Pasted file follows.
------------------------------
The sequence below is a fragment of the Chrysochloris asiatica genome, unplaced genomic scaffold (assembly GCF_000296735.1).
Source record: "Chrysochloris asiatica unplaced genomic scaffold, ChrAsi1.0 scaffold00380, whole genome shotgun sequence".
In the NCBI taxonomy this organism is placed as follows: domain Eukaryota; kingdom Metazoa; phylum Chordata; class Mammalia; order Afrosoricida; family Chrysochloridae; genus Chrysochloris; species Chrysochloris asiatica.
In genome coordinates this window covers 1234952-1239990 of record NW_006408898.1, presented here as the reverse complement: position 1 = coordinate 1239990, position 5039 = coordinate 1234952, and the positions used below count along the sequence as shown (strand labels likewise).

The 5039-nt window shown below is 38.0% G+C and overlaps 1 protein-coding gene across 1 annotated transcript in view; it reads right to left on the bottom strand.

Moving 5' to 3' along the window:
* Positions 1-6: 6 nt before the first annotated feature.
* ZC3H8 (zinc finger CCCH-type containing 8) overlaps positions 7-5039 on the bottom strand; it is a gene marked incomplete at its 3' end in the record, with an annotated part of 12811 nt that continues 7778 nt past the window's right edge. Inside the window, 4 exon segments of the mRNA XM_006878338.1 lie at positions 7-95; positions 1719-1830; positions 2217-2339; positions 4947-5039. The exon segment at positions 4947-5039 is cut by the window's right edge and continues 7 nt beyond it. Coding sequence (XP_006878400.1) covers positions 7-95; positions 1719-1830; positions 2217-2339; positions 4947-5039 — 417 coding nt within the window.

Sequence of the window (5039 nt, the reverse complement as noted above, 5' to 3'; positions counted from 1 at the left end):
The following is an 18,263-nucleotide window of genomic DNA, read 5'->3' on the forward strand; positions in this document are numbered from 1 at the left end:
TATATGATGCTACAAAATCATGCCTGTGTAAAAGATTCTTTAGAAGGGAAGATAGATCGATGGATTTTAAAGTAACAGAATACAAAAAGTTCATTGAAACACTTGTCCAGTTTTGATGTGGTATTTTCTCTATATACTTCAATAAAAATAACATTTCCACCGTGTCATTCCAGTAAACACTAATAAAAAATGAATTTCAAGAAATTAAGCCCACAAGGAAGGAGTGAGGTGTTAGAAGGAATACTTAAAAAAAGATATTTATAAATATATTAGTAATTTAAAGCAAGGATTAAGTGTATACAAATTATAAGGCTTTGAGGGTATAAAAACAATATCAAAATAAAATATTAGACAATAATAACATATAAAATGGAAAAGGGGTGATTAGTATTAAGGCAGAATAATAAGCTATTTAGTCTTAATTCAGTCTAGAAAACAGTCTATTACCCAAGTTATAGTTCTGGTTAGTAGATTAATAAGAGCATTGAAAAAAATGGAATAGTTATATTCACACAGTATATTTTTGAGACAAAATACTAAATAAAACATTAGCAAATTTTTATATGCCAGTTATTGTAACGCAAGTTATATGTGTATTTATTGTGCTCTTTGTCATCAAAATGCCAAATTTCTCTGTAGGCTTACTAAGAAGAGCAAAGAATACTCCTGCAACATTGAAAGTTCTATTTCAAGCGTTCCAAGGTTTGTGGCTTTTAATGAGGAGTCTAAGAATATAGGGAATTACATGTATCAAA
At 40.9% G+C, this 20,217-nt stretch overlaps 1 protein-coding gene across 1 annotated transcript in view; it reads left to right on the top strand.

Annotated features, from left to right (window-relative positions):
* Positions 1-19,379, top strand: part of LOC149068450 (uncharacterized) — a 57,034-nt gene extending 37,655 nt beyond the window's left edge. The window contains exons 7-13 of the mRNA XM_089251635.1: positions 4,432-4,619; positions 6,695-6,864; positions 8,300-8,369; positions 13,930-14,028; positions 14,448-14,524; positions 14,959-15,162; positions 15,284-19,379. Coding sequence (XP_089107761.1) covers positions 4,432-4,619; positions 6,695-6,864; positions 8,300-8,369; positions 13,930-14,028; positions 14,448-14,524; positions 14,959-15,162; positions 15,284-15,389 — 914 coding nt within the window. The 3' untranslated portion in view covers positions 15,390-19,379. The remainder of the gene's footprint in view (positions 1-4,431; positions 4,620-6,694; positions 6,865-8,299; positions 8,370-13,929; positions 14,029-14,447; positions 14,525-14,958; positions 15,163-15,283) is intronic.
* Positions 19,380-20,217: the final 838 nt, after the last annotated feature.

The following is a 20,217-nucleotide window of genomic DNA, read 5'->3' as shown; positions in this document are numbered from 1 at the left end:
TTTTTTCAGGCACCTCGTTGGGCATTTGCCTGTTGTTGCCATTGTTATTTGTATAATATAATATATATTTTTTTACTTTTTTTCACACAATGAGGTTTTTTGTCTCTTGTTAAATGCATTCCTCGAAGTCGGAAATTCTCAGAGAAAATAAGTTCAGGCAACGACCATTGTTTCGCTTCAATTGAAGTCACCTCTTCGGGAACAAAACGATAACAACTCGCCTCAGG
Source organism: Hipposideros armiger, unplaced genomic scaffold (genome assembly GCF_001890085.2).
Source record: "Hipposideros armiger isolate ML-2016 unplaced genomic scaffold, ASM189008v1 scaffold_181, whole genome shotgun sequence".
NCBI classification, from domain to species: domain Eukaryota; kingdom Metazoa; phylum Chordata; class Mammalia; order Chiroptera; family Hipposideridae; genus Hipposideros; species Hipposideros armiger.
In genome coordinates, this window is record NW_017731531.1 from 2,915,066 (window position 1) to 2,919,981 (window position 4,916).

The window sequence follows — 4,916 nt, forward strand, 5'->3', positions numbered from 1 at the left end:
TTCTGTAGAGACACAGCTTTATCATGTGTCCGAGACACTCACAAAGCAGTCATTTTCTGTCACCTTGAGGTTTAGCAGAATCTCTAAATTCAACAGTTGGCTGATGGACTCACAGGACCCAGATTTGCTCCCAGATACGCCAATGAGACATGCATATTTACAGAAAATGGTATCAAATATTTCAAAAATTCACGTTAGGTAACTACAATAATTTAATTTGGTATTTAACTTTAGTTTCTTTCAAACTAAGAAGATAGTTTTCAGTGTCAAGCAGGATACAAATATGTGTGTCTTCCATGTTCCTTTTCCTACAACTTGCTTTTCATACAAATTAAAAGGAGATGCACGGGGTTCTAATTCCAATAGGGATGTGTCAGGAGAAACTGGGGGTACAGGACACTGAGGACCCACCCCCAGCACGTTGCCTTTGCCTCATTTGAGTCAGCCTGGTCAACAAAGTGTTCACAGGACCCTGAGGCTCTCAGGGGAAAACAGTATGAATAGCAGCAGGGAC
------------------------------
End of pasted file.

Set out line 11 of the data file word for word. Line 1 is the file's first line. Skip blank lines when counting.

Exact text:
TATATGATGCTACAAAATCATGCCTGTGTAAAAGATTCTTTAGAAGGGAAGATAGATCGATGGATTTTAAAGTAACAGAATACAAAAAGTTCATTGAAACACTTGTCCAGTTTTGATGTGGTATTTTCTCTATATACTTCAATAAAAATAACATTTCCACCGTGTCATTCCAGTAAACACTAATAAAAAATGAATTTCAAGAAATTAAGCCCACAAGGAAGGAGTGAGGTGTTAGAAGGAATACTTAAAAAAAGATATTTATAAATATATTAGTAATTTAAAGCAAGGATTAAGTGTATACAAATTATAAGGCTTTGAGGGTATAAAAACAATATCAAAATAAAATATTAGACAATAATAACATATAAAATGGAAAAGGGGTGATTAGTATTAAGGCAGAATAATAAGCTATTTAGTCTTAATTCAGTCTAGAAAACAGTCTATTACCCAAGTTATAGTTCTGGTTAGTAGATTAATAAGAGCATTGAAAAAAATGGAATAGTTATATTCACACAGTATATTTTTGAGACAAAATACTAAATAAAACATTAGCAAATTTTTATATGCCAGTTATTGTAACGCAAGTTATATGTGTATTTATTGTGCTCTTTGTCATCAAAATGCCAAATTTCTCTGTAGGCTTACTAAGAAGAGCAAAGAATACTCCTGCAACATTGAAAGTTCTATTTCAAGCGTTCCAAGGTTTGTGGCTTTTAATGAGGAGTCTAAGAATATAGGGAATTACATGTATCAAA